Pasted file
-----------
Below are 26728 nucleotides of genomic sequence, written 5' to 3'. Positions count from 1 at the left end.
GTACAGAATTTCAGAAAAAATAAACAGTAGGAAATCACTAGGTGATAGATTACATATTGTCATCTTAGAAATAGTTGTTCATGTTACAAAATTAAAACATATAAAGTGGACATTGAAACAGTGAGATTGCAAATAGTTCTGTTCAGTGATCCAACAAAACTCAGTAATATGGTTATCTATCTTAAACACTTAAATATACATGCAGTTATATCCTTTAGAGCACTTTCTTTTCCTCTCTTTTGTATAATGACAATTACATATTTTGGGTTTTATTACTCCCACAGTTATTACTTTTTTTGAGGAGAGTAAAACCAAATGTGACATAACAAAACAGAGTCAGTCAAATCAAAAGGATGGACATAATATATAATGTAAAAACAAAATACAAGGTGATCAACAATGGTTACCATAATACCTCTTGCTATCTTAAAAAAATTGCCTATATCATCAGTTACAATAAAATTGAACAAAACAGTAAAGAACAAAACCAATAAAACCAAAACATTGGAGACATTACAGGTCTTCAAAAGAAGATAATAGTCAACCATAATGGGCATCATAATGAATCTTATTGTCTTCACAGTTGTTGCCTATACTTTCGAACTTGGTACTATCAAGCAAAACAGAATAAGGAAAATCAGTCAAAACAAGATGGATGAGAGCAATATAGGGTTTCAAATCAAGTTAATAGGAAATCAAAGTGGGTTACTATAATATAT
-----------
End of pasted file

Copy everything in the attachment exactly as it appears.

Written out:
Below are 26728 nucleotides of genomic sequence, written 5' to 3'. Positions count from 1 at the left end.
GTACAGAATTTCAGAAAAAATAAACAGTAGGAAATCACTAGGTGATAGATTACATATTGTCATCTTAGAAATAGTTGTTCATGTTACAAAATTAAAACATATAAAGTGGACATTGAAACAGTGAGATTGCAAATAGTTCTGTTCAGTGATCCAACAAAACTCAGTAATATGGTTATCTATCTTAAACACTTAAATATACATGCAGTTATATCCTTTAGAGCACTTTCTTTTCCTCTCTTTTGTATAATGACAATTACATATTTTGGGTTTTATTACTCCCACAGTTATTACTTTTTTTGAGGAGAGTAAAACCAAATGTGACATAACAAAACAGAGTCAGTCAAATCAAAAGGATGGACATAATATATAATGTAAAAACAAAATACAAGGTGATCAACAATGGTTACCATAATACCTCTTGCTATCTTAAAAAAATTGCCTATATCATCAGTTACAATAAAATTGAACAAAACAGTAAAGAACAAAACCAATAAAACCAAAACATTGGAGACATTACAGGTCTTCAAAAGAAGATAATAGTCAACCATAATGGGCATCATAATGAATCTTATTGTCTTCACAGTTGTTGCCTATACTTTCGAACTTGGTACTATCAAGCAAAACAGAATAAGGAAAATCAGTCAAAACAAGATGGATGAGAGCAATATAGGGTTTCAAATCAAGTTAATAGGAAATCAAAGTGGGTTACTATAATATAT